Wednesday, April 13, 2005

Cajun brass 1, Cajun music 0

Note: My April 20 column refers to this unfortunate incident.

What exactly does the University of Louisiana have against culture?

Here’s the lowdown on an ugly incident: The Pine Leaf Boys, a local band composed of Drew Simon, Cedric Watson, Wilson Savoy and Jon Bertrand, were performing on campus March 23 when the University Police ordered them to stop. They have since announced that they will no longer play here, a move which should sadden anyone who values a vibrant college scene.

This incident is particularly newsworthy for several reasons: 1) UL authorities gave conflicting and contradicting reasons as to why the band wasn’t allowed there; 2) enforcement of “quiet-zone” rules is apparently seriously selective; and 3) the school has now sent the message that only adults interested in selling stuff are allowed to mingle with students.

Based on the direction of the wind, UL officials have offered the following as reasons for the band’s eviction: noise disturbance, lack of paperwork or the ignorance of prior warnings. Taken together, it would appear that the university really does not want The Pine Leaf Boys on campus and will give any half-baked reason for their dismissal.

If the university truly cared about noise abatement, then they should address such diverse elements as traffic, construction and lawn mowers buzzing during classes. Why not shut down the massive heating and cooling units next to academic buildings while you’re at it? Or post signs on every sidewalk reminding students to zip their lips?

And say goodbye to those periodic block parties at the same intersection as well. Is it too late to cancel the rest of Lagniappe Week? That affects the ENTIRE campus! I have no doubt that the vast throng of students who traverse St. Mary and Rex each day would thank you for keeping their sanctuary quiet.

Somehow, I suspect that the noise disturbance was not the real issue at hand. How do I know? Because I was there. As I walked across campus from Griffin Hall to Martin Hall that day, I saw the Pine Leaf Boys doing their thing. Their volume wasn’t exactly at Festival International levels; in fact, I considered standing right by them to get a better listen. I would have even dropped change into their cup, had I not been bereft of change (a situation often shared by musicians and writers alike). As far as I was concerned, having a Cajun band there was a welcome change from the usual huckstering.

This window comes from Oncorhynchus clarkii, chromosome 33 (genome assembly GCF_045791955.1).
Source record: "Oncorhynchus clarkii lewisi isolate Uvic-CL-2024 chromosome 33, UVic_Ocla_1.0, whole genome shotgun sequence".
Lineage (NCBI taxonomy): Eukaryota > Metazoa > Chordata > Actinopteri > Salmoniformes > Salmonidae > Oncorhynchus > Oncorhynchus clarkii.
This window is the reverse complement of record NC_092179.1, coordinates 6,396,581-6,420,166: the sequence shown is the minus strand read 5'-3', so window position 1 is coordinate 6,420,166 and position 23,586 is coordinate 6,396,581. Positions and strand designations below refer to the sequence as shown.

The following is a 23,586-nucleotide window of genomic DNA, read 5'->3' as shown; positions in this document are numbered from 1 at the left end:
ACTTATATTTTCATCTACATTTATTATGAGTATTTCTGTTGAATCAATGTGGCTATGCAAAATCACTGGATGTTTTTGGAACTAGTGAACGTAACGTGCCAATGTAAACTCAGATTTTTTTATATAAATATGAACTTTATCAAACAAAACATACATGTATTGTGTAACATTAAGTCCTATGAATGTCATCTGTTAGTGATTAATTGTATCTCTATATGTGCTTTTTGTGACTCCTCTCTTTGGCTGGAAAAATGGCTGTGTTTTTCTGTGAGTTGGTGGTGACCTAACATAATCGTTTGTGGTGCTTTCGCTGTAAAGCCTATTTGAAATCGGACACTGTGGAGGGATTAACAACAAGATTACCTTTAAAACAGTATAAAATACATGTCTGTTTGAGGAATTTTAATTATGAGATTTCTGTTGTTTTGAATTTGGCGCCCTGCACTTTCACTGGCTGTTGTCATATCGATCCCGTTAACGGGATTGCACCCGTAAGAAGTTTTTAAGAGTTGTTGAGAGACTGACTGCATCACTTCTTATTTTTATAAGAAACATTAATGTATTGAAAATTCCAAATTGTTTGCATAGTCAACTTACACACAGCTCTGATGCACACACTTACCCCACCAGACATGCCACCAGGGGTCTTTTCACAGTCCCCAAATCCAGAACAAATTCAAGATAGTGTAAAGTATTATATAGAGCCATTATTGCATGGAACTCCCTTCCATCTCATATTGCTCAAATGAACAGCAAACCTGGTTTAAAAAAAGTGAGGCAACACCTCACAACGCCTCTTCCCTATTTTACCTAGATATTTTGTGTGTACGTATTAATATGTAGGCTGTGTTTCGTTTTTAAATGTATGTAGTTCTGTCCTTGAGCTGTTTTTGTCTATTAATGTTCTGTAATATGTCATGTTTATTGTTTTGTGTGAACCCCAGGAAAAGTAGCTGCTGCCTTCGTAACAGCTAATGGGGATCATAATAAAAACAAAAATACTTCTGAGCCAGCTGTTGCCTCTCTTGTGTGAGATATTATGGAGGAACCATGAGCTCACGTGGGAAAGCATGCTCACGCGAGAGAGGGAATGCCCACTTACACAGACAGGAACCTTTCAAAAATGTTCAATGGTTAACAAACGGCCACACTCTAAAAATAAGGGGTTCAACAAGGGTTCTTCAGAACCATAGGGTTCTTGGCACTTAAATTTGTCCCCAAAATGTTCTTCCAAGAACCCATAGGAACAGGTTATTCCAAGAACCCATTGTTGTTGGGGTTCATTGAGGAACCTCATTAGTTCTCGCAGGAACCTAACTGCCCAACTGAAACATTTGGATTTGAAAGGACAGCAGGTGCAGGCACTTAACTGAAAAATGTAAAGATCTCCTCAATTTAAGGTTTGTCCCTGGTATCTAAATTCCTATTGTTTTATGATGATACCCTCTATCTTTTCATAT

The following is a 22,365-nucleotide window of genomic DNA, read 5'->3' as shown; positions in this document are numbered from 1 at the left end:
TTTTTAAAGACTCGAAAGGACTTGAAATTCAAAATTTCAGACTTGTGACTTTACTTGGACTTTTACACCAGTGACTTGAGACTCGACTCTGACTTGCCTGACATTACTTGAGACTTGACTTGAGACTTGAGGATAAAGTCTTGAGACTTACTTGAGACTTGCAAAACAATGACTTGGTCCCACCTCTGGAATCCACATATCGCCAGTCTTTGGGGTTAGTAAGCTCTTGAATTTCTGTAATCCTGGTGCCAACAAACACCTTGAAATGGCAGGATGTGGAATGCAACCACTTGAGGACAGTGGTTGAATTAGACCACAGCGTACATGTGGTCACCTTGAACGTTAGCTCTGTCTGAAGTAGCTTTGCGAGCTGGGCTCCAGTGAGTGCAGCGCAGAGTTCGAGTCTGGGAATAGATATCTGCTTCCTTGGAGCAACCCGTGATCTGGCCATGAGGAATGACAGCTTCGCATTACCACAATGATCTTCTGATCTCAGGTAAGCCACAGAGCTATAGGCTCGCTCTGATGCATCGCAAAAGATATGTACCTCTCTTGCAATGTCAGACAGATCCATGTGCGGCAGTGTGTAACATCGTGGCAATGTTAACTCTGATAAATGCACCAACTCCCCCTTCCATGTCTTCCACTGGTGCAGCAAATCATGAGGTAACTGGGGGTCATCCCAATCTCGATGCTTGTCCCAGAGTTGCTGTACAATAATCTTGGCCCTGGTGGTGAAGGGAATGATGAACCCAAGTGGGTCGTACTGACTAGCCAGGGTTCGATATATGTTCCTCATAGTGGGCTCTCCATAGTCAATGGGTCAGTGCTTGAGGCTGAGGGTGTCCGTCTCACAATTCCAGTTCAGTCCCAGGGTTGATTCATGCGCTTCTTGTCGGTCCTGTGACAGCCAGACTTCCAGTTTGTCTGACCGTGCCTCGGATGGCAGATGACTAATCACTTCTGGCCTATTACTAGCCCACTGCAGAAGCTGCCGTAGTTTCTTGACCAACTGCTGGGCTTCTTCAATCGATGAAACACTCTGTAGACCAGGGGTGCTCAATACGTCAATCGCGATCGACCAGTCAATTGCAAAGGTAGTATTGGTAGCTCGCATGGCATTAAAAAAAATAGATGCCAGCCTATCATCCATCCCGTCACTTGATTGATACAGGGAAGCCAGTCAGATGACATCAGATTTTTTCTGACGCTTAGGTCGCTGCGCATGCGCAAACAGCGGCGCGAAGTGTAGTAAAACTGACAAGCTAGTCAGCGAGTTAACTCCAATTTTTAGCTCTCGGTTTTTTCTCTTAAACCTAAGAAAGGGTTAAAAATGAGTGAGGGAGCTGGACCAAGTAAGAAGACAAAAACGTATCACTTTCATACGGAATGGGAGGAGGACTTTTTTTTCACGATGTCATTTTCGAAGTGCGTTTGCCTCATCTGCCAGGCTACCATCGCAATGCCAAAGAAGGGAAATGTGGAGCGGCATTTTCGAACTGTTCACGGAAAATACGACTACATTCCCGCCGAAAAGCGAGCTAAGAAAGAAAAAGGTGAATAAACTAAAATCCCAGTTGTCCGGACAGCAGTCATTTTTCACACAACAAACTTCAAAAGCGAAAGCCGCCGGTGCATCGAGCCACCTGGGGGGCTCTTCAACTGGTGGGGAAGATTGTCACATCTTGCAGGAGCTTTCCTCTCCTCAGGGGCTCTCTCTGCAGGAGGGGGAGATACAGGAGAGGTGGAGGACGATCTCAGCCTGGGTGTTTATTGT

Another excuse given by UL officials was that the band was banned under the same provision that prevents beggars from soliciting money on campus. I suppose there’s a profound difference between bums and the credit card people who prowl campus, seducing unsuspecting freshmen with free t-shirts. To campus officials, it’s apparently more acceptable to ruin students’ credit than to expose them to the sounds that define this area. Not that any of this matters anyway, because the band wasn’t exactly advertising its little paper change cup. Maybe, just maybe, they were in it for the music.

Music is a part of the university experience. What movie about college doesn’t have at least one splash scene of campus with some kind of orchestral score? And what campus does not enjoy the periodic street function? Certainly ours does, and its annual calendar of events only enriches the academic atmosphere.

When I saw the Pine Leaf Boys that day, the first question that popped in my mind was not, “Will they please stop?” Instead I asked, “Why aren’t they and their brethren here more often?” Anything that enriches the student experience at a major university, even if for a few moments between classes, should be accepted with open arms. And open ears.

9 comments:

Michael said...

Good on you, Ian. If I've got anything on me, I always drop a little change on street musicians I pass. Anything that injects a little culture (to say nothing of beauty) into our humdrum daily existences should be embraced.

MagicalShrimp said...